In a 5-0 vote, the Hawaii Supreme Court ruled today the state hasn’t properly managed ceded lands at Pohakuloa leased to the Army for military training.
In a case filed by the Native Hawaiian Legal Corporation on behalf of Clarence Ching and Maxine Kahaulelio, two Native Hawaiian cultural practitioners, the high court found the state failed to conduct regular monitoring and inspections of the land at Pohakuloa Training Area to prevent the area from “falling into ruin.” The Army uses the land for live-fire training.
Kahaulelio sued the Department of Land and Natural Resources in April 2014, alleging the agency failed to monitor whether the federal government — which signed a 65-year lease for $1 that allowed the Army to use 22,971 acres of ceded state land at Pohakuloa — complied with the terms of the lease.
One of the lease requirements is that the Army “make every reasonable effort to … remove or deactivate all live or blank ammunition upon completion of a training exercise or prior to entry by the said public, whichever is sooner” and to “remove or bury all trash, garbage or other waste materials.”
In a 2015 trial in Honolulu Circuit Court, Ching and Kahaulelio established the existence of military debris, including unexploded ordnance, at the Army training site. The Supreme Court decision affirms the lower court ruling in the case.
In a 101-page opinion, Justice Richard W. Pollack wrote the state’s duties to protect and preserve the leased PTA land are “derived in part from the properties’ status as ‘ceded land,’ which are lands that were held by the civil government or the monarchy of the Hawaiian Kingdom at the time of the 1893 overthrow of the Hawaiian monarchy.”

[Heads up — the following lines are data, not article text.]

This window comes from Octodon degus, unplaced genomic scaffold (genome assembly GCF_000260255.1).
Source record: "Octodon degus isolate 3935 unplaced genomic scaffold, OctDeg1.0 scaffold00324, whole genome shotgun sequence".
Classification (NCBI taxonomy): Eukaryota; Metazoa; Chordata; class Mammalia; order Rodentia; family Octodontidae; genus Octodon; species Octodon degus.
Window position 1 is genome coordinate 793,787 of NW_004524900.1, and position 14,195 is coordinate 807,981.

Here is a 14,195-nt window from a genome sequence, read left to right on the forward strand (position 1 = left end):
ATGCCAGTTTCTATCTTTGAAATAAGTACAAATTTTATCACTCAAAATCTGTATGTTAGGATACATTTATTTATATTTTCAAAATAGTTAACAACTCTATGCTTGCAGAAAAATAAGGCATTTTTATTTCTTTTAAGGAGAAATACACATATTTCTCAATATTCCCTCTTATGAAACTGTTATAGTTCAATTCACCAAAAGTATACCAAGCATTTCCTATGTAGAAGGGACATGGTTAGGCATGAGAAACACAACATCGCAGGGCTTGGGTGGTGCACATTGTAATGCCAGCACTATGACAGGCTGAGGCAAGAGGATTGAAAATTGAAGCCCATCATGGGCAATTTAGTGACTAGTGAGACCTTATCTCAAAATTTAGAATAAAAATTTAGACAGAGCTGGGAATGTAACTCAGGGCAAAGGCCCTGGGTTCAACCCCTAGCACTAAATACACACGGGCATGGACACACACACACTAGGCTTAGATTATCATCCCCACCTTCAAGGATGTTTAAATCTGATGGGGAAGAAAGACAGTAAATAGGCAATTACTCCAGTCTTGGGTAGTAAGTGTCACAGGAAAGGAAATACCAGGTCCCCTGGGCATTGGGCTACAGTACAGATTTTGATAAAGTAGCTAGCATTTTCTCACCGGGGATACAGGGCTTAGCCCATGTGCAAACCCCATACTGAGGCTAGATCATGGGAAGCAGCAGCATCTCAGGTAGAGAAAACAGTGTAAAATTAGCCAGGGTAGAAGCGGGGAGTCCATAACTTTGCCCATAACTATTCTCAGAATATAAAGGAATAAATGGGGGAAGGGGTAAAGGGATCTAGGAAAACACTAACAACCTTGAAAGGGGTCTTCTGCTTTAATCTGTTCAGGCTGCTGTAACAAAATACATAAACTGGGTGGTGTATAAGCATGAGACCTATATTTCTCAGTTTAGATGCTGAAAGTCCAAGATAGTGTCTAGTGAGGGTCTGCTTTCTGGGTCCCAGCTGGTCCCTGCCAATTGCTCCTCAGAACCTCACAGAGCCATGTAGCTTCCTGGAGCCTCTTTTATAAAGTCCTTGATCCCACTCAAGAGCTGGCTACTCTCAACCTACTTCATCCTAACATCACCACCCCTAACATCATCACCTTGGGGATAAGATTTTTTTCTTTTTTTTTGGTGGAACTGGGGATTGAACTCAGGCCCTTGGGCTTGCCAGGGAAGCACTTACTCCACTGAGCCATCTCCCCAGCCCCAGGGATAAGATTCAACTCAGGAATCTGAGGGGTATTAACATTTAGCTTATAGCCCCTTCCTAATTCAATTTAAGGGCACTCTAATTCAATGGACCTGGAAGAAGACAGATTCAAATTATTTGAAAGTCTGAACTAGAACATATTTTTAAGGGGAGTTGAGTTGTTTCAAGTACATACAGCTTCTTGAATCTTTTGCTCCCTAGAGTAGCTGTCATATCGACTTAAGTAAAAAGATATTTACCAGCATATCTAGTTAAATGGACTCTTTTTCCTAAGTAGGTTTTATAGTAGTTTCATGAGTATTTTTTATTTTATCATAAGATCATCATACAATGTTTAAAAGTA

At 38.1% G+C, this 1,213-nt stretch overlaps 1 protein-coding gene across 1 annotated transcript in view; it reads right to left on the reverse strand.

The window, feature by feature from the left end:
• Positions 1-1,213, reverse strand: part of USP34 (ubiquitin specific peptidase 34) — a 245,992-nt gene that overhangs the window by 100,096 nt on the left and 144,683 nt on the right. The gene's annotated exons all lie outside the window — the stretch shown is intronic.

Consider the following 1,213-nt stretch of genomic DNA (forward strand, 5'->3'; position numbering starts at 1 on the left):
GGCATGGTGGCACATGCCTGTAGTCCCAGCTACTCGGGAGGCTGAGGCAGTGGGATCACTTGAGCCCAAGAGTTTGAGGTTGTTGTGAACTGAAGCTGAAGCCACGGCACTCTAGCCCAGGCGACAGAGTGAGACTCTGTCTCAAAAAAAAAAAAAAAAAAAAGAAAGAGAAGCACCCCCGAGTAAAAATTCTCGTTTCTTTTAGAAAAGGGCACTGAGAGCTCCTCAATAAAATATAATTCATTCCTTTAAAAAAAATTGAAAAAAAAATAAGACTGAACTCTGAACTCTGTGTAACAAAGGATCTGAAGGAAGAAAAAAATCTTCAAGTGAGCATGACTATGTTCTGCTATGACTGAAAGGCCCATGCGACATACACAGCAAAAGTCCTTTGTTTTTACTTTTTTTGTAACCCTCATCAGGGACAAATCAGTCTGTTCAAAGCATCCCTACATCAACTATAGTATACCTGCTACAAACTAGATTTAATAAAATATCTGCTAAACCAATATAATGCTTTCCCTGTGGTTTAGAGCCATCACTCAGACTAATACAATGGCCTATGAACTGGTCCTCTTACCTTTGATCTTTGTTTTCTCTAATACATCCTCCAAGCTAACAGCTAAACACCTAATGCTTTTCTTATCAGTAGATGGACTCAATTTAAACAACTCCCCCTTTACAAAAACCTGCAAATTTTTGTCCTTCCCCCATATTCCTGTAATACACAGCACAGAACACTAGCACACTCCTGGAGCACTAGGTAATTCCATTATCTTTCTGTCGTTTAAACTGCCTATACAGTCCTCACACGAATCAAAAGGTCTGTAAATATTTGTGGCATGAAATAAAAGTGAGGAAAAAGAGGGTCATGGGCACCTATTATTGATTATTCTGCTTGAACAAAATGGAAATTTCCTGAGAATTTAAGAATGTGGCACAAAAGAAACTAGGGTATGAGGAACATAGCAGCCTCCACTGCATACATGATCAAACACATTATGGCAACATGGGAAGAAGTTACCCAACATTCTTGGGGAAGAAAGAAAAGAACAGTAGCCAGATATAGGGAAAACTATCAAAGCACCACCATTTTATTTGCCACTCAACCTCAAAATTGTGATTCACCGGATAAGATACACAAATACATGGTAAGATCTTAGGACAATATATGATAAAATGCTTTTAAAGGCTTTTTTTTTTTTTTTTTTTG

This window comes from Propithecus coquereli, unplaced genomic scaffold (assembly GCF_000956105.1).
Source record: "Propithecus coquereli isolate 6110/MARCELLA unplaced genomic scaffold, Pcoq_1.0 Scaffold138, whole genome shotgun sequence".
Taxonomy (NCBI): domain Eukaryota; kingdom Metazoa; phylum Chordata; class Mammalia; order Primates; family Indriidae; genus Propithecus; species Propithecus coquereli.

State laws mandate that ceded lands must be held in trust by the state for the benefit of Native Hawaiians and the general public, which places an obligation on the state to “take an active role in preserving” those lands.
The decision requires the state to “develop and execute a plan to conduct regular, periodic monitoring and inspection” for the lands at PTA and to “take an active role in preserving trust property and may not passively allow (trust lands) to fall into ruin.”
In a statement, Ching said the court’s decision affirms “the state has a trust duty to malama ‘aina.”
“The Department of Land and Natural Resources failed to live up to this most basic duty at Pohakuloa,” he said.
“Enough already,” added Kahaulelio. “The Army and the state have got to clean up the land and stop the destruction. Now.”
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